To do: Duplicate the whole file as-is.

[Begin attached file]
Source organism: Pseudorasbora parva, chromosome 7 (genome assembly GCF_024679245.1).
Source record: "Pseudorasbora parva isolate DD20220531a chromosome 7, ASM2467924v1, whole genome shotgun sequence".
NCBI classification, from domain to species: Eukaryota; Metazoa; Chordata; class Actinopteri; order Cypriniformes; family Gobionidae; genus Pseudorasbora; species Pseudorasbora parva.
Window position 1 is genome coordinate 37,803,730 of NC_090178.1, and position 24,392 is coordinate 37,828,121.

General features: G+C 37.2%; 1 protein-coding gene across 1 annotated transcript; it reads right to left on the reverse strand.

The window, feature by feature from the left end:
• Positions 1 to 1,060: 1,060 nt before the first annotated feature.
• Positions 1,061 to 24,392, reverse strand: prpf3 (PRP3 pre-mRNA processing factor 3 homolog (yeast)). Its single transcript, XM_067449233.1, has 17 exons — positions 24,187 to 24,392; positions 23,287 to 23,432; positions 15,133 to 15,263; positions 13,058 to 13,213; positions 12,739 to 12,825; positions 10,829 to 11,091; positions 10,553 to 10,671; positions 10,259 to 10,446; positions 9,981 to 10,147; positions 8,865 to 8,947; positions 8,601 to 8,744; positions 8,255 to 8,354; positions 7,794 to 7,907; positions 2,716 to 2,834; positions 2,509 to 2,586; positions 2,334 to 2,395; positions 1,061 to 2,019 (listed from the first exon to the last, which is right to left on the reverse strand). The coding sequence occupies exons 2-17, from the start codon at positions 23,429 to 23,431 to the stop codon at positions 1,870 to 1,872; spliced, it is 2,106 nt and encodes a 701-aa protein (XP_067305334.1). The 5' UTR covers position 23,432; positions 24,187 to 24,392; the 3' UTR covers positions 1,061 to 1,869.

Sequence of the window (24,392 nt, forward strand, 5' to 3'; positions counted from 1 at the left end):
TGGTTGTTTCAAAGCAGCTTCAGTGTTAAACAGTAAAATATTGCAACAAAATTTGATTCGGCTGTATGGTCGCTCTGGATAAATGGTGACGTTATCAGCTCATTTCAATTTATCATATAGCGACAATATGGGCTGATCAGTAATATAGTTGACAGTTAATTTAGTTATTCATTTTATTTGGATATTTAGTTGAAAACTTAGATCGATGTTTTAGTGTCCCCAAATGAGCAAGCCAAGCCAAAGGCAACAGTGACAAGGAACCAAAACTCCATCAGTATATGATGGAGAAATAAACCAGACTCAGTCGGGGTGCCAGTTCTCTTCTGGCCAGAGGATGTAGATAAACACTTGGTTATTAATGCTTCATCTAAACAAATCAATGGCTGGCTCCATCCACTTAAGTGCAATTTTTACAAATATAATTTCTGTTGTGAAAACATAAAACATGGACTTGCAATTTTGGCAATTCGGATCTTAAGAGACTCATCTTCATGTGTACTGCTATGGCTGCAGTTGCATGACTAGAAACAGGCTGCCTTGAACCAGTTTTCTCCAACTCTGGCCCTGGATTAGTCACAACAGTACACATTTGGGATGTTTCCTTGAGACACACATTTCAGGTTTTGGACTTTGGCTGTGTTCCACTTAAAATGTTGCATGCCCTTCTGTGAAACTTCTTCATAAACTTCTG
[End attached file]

Source organism: Pseudorasbora parva, chromosome 7 (genome assembly GCF_024679245.1).
Source record: "Pseudorasbora parva isolate DD20220531a chromosome 7, ASM2467924v1, whole genome shotgun sequence".
NCBI classification, from domain to species: Eukaryota; Metazoa; Chordata; class Actinopteri; order Cypriniformes; family Gobionidae; genus Pseudorasbora; species Pseudorasbora parva.
Window position 1 is genome coordinate 37,803,730 of NC_090178.1, and position 24,392 is coordinate 37,828,121.

General features: G+C 37.2%; 1 protein-coding gene across 1 annotated transcript; it reads right to left on the reverse strand.

The window, feature by feature from the left end:
• Positions 1 to 1,060: 1,060 nt before the first annotated feature.
• Positions 1,061 to 24,392, reverse strand: prpf3 (PRP3 pre-mRNA processing factor 3 homolog (yeast)). Its single transcript, XM_067449233.1, has 17 exons — positions 24,187 to 24,392; positions 23,287 to 23,432; positions 15,133 to 15,263; positions 13,058 to 13,213; positions 12,739 to 12,825; positions 10,829 to 11,091; positions 10,553 to 10,671; positions 10,259 to 10,446; positions 9,981 to 10,147; positions 8,865 to 8,947; positions 8,601 to 8,744; positions 8,255 to 8,354; positions 7,794 to 7,907; positions 2,716 to 2,834; positions 2,509 to 2,586; positions 2,334 to 2,395; positions 1,061 to 2,019 (listed from the first exon to the last, which is right to left on the reverse strand). The coding sequence occupies exons 2-17, from the start codon at positions 23,429 to 23,431 to the stop codon at positions 1,870 to 1,872; spliced, it is 2,106 nt and encodes a 701-aa protein (XP_067305334.1). The 5' UTR covers position 23,432; positions 24,187 to 24,392; the 3' UTR covers positions 1,061 to 1,869.

Sequence of the window (24,392 nt, forward strand, 5' to 3'; positions counted from 1 at the left end):
TGGTTGTTTCAAAGCAGCTTCAGTGTTAAACAGTAAAATATTGCAACAAAATTTGATTCGGCTGTATGGTCGCTCTGGATAAATGGTGACGTTATCAGCTCATTTCAATTTATCATATAGCGACAATATGGGCTGATCAGTAATATAGTTGACAGTTAATTTAGTTATTCATTTTATTTGGATATTTAGTTGAAAACTTAGATCGATGTTTTAGTGTCCCCAAATGAGCAAGCCAAGCCAAAGGCAACAGTGACAAGGAACCAAAACTCCATCAGTATATGATGGAGAAATAAACCAGACTCAGTCGGGGTGCCAGTTCTCTTCTGGCCAGAGGATGTAGATAAACACTTGGTTATTAATGCTTCATCTAAACAAATCAATGGCTGGCTCCATCCACTTAAGTGCAATTTTTACAAATATAATTTCTGTTGTGAAAACATAAAACATGGACTTGCAATTTTGGCAATTCGGATCTTAAGAGACTCATCTTCATGTGTACTGCTATGGCTGCAGTTGCATGACTAGAAACAGGCTGCCTTGAACCAGTTTTCTCCAACTCTGGCCCTGGATTAGTCACAACAGTACACATTTGGGATGTTTCCTTGAGACACACATTTCAGGTTTTGGACTTTGGCTGTGTTCCACTTAAAATGTTGCATGCCCTTCTGTGAAACTTCTTCATAAACTTCTG